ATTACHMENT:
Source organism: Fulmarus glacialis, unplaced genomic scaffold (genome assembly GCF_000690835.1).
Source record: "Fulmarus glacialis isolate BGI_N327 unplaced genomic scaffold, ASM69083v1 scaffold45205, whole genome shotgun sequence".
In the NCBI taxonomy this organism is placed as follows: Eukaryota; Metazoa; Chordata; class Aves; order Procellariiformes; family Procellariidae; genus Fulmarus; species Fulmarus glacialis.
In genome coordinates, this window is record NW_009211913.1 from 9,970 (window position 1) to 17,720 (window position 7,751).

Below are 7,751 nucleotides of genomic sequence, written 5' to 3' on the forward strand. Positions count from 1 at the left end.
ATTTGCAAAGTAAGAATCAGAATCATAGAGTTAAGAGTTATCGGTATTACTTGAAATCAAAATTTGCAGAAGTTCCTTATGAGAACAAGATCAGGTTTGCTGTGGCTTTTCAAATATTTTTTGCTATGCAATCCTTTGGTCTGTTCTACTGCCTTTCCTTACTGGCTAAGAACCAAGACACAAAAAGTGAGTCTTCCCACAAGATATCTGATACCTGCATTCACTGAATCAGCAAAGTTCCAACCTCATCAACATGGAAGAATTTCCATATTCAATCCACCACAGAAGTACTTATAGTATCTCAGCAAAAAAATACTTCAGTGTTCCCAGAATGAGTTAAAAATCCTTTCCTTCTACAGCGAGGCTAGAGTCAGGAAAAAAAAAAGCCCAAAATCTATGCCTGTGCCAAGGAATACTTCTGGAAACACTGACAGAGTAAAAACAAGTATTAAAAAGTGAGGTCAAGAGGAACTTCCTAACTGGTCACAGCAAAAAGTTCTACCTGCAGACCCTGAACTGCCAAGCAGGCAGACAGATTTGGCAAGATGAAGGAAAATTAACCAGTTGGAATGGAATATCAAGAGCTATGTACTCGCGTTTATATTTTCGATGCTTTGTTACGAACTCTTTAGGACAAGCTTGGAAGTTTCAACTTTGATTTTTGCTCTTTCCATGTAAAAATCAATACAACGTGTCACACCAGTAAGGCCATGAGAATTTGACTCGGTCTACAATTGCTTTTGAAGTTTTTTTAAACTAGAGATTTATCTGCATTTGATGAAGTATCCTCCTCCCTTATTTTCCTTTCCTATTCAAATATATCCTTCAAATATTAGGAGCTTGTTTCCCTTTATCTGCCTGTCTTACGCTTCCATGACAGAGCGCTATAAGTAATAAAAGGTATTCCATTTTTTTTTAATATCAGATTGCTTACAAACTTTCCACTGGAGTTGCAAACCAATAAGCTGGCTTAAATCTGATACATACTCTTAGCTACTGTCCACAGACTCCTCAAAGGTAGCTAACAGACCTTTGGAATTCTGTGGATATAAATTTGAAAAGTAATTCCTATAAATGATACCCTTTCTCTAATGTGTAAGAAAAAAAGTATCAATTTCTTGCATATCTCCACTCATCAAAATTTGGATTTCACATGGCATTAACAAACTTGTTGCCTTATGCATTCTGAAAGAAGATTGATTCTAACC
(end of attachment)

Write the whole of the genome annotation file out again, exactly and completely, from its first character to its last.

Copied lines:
Source organism: Fulmarus glacialis, unplaced genomic scaffold (genome assembly GCF_000690835.1).
Source record: "Fulmarus glacialis isolate BGI_N327 unplaced genomic scaffold, ASM69083v1 scaffold45205, whole genome shotgun sequence".
In the NCBI taxonomy this organism is placed as follows: Eukaryota; Metazoa; Chordata; class Aves; order Procellariiformes; family Procellariidae; genus Fulmarus; species Fulmarus glacialis.
In genome coordinates, this window is record NW_009211913.1 from 9,970 (window position 1) to 17,720 (window position 7,751).

Below are 7,751 nucleotides of genomic sequence, written 5' to 3' on the forward strand. Positions count from 1 at the left end.
ATTTGCAAAGTAAGAATCAGAATCATAGAGTTAAGAGTTATCGGTATTACTTGAAATCAAAATTTGCAGAAGTTCCTTATGAGAACAAGATCAGGTTTGCTGTGGCTTTTCAAATATTTTTTGCTATGCAATCCTTTGGTCTGTTCTACTGCCTTTCCTTACTGGCTAAGAACCAAGACACAAAAAGTGAGTCTTCCCACAAGATATCTGATACCTGCATTCACTGAATCAGCAAAGTTCCAACCTCATCAACATGGAAGAATTTCCATATTCAATCCACCACAGAAGTACTTATAGTATCTCAGCAAAAAAATACTTCAGTGTTCCCAGAATGAGTTAAAAATCCTTTCCTTCTACAGCGAGGCTAGAGTCAGGAAAAAAAAAAGCCCAAAATCTATGCCTGTGCCAAGGAATACTTCTGGAAACACTGACAGAGTAAAAACAAGTATTAAAAAGTGAGGTCAAGAGGAACTTCCTAACTGGTCACAGCAAAAAGTTCTACCTGCAGACCCTGAACTGCCAAGCAGGCAGACAGATTTGGCAAGATGAAGGAAAATTAACCAGTTGGAATGGAATATCAAGAGCTATGTACTCGCGTTTATATTTTCGATGCTTTGTTACGAACTCTTTAGGACAAGCTTGGAAGTTTCAACTTTGATTTTTGCTCTTTCCATGTAAAAATCAATACAACGTGTCACACCAGTAAGGCCATGAGAATTTGACTCGGTCTACAATTGCTTTTGAAGTTTTTTTAAACTAGAGATTTATCTGCATTTGATGAAGTATCCTCCTCCCTTATTTTCCTTTCCTATTCAAATATATCCTTCAAATATTAGGAGCTTGTTTCCCTTTATCTGCCTGTCTTACGCTTCCATGACAGAGCGCTATAAGTAATAAAAGGTATTCCATTTTTTTTTAATATCAGATTGCTTACAAACTTTCCACTGGAGTTGCAAACCAATAAGCTGGCTTAAATCTGATACATACTCTTAGCTACTGTCCACAGACTCCTCAAAGGTAGCTAACAGACCTTTGGAATTCTGTGGATATAAATTTGAAAAGTAATTCCTATAAATGATACCCTTTCTCTAATGTGTAAGAAAAAAAGTATCAATTTCTTGCATATCTCCACTCATCAAAATTTGGATTTCACATGGCATTAACAAACTTGTTGCCTTATGCATTCTGAAAGAAGATTGATTCTAACC